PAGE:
Ben made a beautiful bead bracelet today at preschool. He chose each bead very carefully and arranged all 5 in a precise order only he was quite sure of. He wore it proudly on his wrist all morning. And into bed.
This is where it gets ugly.
I hear him suddenly cry loudly from his bedroom, where usually he is very happy to be. Because this is so unusual I ran into his room. He was so upset it took him at least five minutes to be able to speak.
"Ben, can you please tell Mommy what is wrong?"
we wait. He cries on my shoulder. The snot spot growing by the minute.
"Please Ben, if you can't tell me I will have to put you back in your bed for a minute while I get a kleenex to blow your nose".
"Nooooo Kleenex! The bead might get more stuck!"
There is was. Shoved up as far as it could go, a pretty green bead.
I tried my finger. I tried a cue tip. I tried tweezers. Then I called the Doctor.
I could hear the smile in the receptionists voice.
"A bead you say?"
"Yes a bead. I can't get it".
"How old did you say he was?"
I know this is a right of passage. I just didn't want to spend my afternoon in the doctors office with bead boy. The Doctor could see him in a hour. Okay I had an hour to work with. I had to call Jon home from work to hold him down (he's little but boy is he strong. I took one kick to the head to know I needed back up).
Smart man that he is, Jon immediately suggested a crochet hook. OF COURSE! It was out in seconds.
"Ben are you ever going to put beads in your nose again"?
- On another note...about ten minutes after our afternoon excitement my Mother calls. Better known as Grammie. As a prelude I need to explain that there was very few limits placed on me as a child. I came and went virtually as I pleased, we triple belted in the backseat regularly, I roamed the neighbourhood, wore skinned knees as fashion statements and had a sibling with a photo album devoted to his broken bones and injuries requiring more than 3 stitches. My mother was not neglectful in the least but she was prone to the attitude of "kids will be kids" and "they have to learn somehow".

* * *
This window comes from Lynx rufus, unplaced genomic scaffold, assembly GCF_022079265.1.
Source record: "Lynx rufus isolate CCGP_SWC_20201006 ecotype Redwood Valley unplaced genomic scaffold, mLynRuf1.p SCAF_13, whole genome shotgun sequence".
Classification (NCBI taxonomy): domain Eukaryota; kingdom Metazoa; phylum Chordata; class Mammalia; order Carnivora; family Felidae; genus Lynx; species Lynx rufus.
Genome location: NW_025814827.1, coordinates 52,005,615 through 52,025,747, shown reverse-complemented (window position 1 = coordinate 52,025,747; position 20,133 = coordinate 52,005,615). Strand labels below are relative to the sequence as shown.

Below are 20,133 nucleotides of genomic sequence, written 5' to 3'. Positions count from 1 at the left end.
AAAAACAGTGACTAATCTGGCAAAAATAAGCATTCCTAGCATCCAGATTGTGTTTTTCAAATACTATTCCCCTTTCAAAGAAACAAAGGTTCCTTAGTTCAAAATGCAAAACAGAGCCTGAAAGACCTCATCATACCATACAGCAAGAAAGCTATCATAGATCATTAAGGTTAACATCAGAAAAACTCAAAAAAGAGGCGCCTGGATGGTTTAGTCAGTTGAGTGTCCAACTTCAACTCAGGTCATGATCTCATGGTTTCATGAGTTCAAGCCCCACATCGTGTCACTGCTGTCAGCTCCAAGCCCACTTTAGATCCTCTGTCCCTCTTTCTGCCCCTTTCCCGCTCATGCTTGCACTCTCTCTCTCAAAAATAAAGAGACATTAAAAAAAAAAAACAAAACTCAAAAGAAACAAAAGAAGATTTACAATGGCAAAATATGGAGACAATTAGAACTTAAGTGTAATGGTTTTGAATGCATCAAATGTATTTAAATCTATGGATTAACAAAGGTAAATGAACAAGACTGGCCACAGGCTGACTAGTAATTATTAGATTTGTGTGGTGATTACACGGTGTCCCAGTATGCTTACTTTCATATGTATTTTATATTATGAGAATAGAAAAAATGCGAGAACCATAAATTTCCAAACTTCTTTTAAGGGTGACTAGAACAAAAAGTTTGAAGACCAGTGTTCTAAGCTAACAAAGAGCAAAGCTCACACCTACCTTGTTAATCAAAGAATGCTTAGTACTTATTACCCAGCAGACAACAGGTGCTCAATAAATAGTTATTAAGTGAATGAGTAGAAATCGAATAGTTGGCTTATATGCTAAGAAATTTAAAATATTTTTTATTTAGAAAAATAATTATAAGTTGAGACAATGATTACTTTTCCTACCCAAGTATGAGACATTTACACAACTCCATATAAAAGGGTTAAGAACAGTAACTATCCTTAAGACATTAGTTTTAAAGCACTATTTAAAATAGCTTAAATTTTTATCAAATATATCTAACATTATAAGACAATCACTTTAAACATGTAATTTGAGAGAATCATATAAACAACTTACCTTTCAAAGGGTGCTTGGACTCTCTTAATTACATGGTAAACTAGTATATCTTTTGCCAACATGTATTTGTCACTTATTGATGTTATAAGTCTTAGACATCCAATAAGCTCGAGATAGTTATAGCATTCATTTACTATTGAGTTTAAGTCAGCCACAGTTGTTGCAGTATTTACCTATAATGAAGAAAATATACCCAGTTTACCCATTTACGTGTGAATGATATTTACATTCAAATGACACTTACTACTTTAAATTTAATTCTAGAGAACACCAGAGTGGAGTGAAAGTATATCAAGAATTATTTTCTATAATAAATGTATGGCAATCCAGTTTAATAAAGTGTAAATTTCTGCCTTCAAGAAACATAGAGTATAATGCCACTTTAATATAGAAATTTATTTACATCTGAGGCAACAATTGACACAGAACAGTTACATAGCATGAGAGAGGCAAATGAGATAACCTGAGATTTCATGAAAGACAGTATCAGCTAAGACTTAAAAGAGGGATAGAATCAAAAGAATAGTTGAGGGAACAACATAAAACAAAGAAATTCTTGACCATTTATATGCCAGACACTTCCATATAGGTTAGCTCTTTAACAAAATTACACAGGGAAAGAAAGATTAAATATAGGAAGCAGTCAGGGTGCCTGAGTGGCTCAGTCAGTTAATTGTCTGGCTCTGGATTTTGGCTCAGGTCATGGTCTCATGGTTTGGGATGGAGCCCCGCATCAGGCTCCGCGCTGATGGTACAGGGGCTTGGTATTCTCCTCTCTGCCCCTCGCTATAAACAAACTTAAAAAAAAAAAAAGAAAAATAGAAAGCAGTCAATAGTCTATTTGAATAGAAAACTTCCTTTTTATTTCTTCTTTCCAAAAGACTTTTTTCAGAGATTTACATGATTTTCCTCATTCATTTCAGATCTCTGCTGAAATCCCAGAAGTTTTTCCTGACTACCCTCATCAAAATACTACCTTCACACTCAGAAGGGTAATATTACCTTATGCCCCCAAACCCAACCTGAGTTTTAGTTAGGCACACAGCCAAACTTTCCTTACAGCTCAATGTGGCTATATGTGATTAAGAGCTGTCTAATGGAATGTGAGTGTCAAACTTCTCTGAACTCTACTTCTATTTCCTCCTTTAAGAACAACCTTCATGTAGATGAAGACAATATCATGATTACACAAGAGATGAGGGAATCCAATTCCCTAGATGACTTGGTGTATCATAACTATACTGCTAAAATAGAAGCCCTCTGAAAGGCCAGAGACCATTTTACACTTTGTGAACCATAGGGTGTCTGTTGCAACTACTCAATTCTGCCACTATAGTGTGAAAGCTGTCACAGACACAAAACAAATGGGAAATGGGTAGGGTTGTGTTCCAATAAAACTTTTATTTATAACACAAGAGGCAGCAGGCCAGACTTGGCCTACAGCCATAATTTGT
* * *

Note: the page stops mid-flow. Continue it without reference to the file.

Then she had grandchildren.
the sun rises and sets on these children and she can't talk to me on the phone if one of them is so much as whimpering in the background.
"Ohhhhh Jenn, call me back when he isn't crying, I can't hear him cry".
"He's not crying mom, it was a hiccup".
"Ohhhhh it sounded like crying. Call me later".
To exemplify the degree of helicopter grand mothering she exhibits Ben was playing with a bungee cord recently when she was here. As he was swinging it around his head Grammie looked at me in horror.
"Jenn! He can't play with that! Aren't you going to take it from him?!"
"Um no... He's fine mom. What could possibly happen?" I examined the short cord with two blunt peices of soft rounded rubber ends. I still couldn't see the danger in his impromptu lasso.
"Jenn! He could catch his eye with that hook and rip his eyeball out!"
Oh well, other than that of course. (Really, there was NO WAY this was going to happen.)
So I made the mistake of telling her the bead story.
"OH MY GOSH JENN!!!!OH MY OH MY OH MY! IS HE OKAY????"
"Yes mom, he is fine it was just a bead". I made the huge judgement error that she would have found humor in this story.
"Jenn, it is not JUST a bead. Don't you know he could have sniffed it up to his BRAIN!"
"No mom, he could not have. It was too big to go up to his brain".
"Well gee jenn, I don't know. It sounds like it could have been bad. Really bad. Ohhhh my. I have to go now."
Then she hung up.
And here I thought it was just a bead!